In 2019, New Territory is concentric circles of green grass cloistered by brick houses, brick walls, brick veins. The streets have pretty names like Whisper Ridge and Rippling Creek and Silver Lake, imagining a lost era of folkishness, only this is the knees of Houston and there never was whispering, rippling, or silver anything, only marshland turned to farmland turned to homeland.
The suburb wears a coat of trees which make the residents hostile when the government cuts them down, arguing that the trees have history, roots, are more than shadow-makers, but no one mentions that they were planted, full-grown, in the late nineties alongside the people. A militia of invisible gardeners marches through the parks, and when the trees are bare-limbed, none can tell if the leaves were individually picked or if it’s Late Winter.
An aerial photo in George Memorial Library shows a different New Territory.
In 1986, a small clump of silver petals comprised Houston Proper, and surrounding it were wild marshes being converted into pale fields of sugarcane, cotton, and corn. A railroad like a blocked vein shoved south, a track that carted sugar and blood and today annoys the residents of New Territory when it impedes traffic, but comforts them when they lie in their beds listening to its shaking manmade storm of churning gears and clunking bars—a nighttime reminder that the World is Alive.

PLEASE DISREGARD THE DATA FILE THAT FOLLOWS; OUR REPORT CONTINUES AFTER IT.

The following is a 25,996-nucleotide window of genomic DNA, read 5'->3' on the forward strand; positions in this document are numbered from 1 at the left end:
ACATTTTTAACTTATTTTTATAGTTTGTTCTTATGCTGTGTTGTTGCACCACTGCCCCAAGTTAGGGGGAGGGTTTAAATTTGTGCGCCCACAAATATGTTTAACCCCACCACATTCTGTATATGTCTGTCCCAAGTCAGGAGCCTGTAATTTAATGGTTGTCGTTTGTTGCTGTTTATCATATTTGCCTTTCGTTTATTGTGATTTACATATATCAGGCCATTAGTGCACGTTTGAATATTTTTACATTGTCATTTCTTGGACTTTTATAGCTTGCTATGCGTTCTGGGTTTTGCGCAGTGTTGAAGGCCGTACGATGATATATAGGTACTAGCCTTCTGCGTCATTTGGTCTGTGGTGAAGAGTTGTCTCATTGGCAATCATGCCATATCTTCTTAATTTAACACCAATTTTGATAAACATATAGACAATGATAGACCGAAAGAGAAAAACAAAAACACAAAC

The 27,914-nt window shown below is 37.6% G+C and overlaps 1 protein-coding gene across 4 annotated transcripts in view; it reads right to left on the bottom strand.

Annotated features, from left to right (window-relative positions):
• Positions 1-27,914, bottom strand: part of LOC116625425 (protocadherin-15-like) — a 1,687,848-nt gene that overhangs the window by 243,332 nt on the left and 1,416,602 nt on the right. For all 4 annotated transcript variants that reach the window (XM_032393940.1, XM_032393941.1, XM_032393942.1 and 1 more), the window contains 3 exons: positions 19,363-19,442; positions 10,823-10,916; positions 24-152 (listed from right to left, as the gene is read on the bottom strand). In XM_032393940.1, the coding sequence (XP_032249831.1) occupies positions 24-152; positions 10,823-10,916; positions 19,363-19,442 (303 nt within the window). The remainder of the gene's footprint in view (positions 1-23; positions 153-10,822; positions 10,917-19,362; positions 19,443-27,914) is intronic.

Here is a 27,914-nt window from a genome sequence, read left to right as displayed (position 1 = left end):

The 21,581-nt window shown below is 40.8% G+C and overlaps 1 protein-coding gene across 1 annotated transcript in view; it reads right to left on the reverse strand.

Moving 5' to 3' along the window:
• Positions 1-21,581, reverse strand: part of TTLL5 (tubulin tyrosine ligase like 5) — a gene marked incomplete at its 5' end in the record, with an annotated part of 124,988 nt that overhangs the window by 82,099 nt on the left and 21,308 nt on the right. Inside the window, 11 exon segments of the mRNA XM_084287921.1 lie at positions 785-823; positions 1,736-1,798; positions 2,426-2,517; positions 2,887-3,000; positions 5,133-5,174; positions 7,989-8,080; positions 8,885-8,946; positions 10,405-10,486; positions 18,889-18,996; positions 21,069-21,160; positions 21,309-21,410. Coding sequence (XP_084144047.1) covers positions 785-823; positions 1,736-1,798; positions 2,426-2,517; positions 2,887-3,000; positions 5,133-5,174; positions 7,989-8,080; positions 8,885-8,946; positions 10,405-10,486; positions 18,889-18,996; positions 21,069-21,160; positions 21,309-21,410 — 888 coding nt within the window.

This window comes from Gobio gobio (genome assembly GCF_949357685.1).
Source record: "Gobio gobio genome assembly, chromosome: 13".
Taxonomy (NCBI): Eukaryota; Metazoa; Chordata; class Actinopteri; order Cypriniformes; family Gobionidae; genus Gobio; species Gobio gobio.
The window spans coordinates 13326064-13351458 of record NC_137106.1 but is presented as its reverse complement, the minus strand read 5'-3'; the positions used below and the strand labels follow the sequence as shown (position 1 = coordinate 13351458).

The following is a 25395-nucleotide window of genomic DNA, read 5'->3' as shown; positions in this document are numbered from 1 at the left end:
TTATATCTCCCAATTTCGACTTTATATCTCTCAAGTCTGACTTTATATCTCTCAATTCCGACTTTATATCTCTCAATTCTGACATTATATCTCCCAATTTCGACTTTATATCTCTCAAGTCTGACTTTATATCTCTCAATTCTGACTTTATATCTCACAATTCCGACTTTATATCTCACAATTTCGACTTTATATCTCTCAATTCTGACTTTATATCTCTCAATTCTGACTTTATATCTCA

If the residents of New Territory could look toward the railroad track that swings around their periphery, I mean really look, pulling back the horizon to 1986, they might feel a little less pride about their man-laid paradise. They would see an image stolen from the South and the Days of Slavery: black men, waxed in mud, picking at stalks of cotton. Behind them, white men on horseback carrying shotguns. Further back: plantation houses called Central Unit but sometimes Central State Prison Farm.
There would be differences. Instead of mule-wed wagon, a pickup truck would sit in the corner of the field, and from an ice chest a man in aviators would distribute red-and-white colas to the mounted guard. The residents might even be blinded by the glint of cars on Hwy 6 and 90A.
This was the new, justifiable Slavery. It didn’t matter what they did: murder, or try to murder, carry a gun or a rock, protest, or be caught wearing skin. The prison took them and put them to work. Six days a week.
But the residents of New Territory don’t have to be time travelers to see the Old Imperial Farm Cemetery which sits on a green robe behind Starbucks. Crows peck at the mushy ground leading up to concentric chain-fences, one short and blue, the other tall as a man. No road leads to the graveyard, nor is there a place to park. Padlocks and the invisible threat of Town Hall are the ultimate impediment for anyone who wants to walk among the dead. Instead, the residents must be content to look from a hundred feet distance at ancient brown monuments, like upturned logs, and a white-wood cross.
Sharp eyes might see a headstone marked “Taylor Loom, Drowned Trying to Escape.” The rest are a haze except for name and date, name and date, as if nothing more needed to be said.